Recently, the blogosphere has been buzzing with controversy regarding the use of maintenance antipsychotic treatment. [1,2] On the one hand, most psychiatrists who have treated severely impaired patients with schizophrenia have little doubt that long-term antipsychotic (AP) treatment is both effective and necessary, in order to avoid relapse of psychotic illness.
On the other hand, a few recent studies seem to cast doubt on this belief and a number of psychiatry’s critics have seized upon these studies to argue against long-term AP use—even declaring that, in the long run, APs worsen psychosis and clinical outcome for those with schizophrenia. [1,2]
This article is by no means a comprehensive review of the voluminous, decades-old literature on AP maintenance; rather, it is a commentary on some recent studies and their sometimes controversial interpretation.
I would argue that interpreting these complex studies requires an in-depth understanding of medical research design, psychopharmacology and the numerous confounds that can affect treatment outcome.
Unfortunately, a lack of medical training has not stopped a few critics from confidently charging that psychiatrists are harming their patients by prescribing long-term AP treatment [1,2].
What Does the Recent Literature Say?
We need to make modest claims–not sweeping generalizations–about the literature on long-term use of antipsychotic medication. “Gold-standard,” randomized, placebo-controlled studies are fewer than we would like and existing studies are always subject to different interpretations.
Nonetheless–to prefigure my main arguments–I believe that most randomized, long-term studies of schizophrenia support the net benefit of antipsychotics in preventing relapse of the illness. Some data also show better “quality of life” with maintenance antipsychotic treatment, compared with drug discontinuation.
There is no convincing evidence that maintenance treatment causes worsening of schizophrenia or related psychotic illnesses or leads to poorer outcomes, when compared with discontinuation of the antipsychotic.
That said, recent data from Dr. Lex Wunderink  suggested to some that long-term AP treatment may do more harm than good. Essentially, Wunderink and colleagues compared rates of recovery in patients with remitted first-episode psychosis (FEP) after seven years of follow-up of a dose reduction/discontinuation (DR) vs. maintenance treatment (MT) trial.
After six months of remission, patients were randomly assigned to DR strategy or MT for 18 months. After the trial, treatment was at the discretion of the clinician. The primary outcome was rate of recovery, defined as meeting the criteria of symptomatic and functional remission.
At the 18-month mark, dose reduction/discontinuation resulted in significantly greater relapse rates compared to medication maintenance, as many psychiatrists would have expected. However, at seven years, the DR group showed unexpectedly higher recovery rates than the MT group–40.4% vs 17.6%. This finding seemed to suggest that long-term AP maintenance worsened outcome after first-episode psychosis.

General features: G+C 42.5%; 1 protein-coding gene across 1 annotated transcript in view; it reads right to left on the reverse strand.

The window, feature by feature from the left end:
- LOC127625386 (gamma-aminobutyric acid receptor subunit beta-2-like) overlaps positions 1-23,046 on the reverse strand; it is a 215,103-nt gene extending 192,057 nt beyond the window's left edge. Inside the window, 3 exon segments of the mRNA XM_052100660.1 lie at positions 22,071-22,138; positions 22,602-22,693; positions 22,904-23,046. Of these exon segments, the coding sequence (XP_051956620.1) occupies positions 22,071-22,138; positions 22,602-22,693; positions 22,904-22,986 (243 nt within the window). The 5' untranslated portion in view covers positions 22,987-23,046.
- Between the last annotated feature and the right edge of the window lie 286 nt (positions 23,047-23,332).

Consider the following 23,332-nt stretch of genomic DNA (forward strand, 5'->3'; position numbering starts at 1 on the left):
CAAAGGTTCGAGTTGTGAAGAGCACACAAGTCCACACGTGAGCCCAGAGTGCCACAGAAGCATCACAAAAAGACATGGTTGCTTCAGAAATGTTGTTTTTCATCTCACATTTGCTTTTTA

But as schizophrenia specialist Dr. Joseph M. Pierre has pointed out , this conclusion is unwarranted. First of all, most of the subjects in the dose reduction/discontinuation arm of the study actually remained on antipsychotic medication, although at a reduced dose.
Secondly, as Dr. Pierre notes, “…while the initial treatment group allocation was randomized, the subsequent dose changes in both treatment groups were based on clinical response and occurred at the whim of the treating psychiatrists.” 
Thus, this study was not really a randomized study. And rather than AP treatment worsening outcome, it seems more likely that patients perceived by their doctors as doing relatively well were, understandably, given lower doses of medication; conversely, patients perceived as doing worse were likely maintained on higher doses.
As Dr. Pierre notes, “…the study was not so much a comparison of being on or off medications, [as] a comparison of being on higher versus lower antipsychotic doses.”  At most, the Wunderink study might suggest that for some people experiencing their first psychotic episode, “less is more;” that is, lower doses of antipsychotics may lead to better long-term recovery rates and social functioning than higher doses. The study does not support the claim that long-term AP maintenance is causally related to poorer outcome.
Furthermore, in a recent open-label, non-randomized, prospective study of antipsychotic discontinuation in patients who have fully recovered from their initial episode of psychosis, Spanish researchers found that discontinuation was associated with a high risk of symptom recurrence. 
Relapsed individuals had a greater severity of symptoms and lower functional status after three years. The rates of relapse over the three-year period were 67.4% (31 of 46) in the discontinuation group and 31.8% (7 of 22) in the maintenance group.
The resumption of antipsychotic medication after the relapse occurred was associated with clinical stability and lack of further relapses. To be sure, the lack of a randomized study design, the relatively small sample size and the fact that assessors were not blind to medication status are major limitations of this study–but the results provide no support for the claim that antipsychotic maintenance worsens outcome after a single episode of psychosis.
It’s important to understand that only a portion of people with a first psychotic episode have schizophrenia, which is usually a very chronic illness. Many have quite brief bouts of psychosis that never return, making long-term antipsychotic treatment unnecessary. So what does the recent literature tell us about AP treatment and relapse rates in patients with schizophrenia?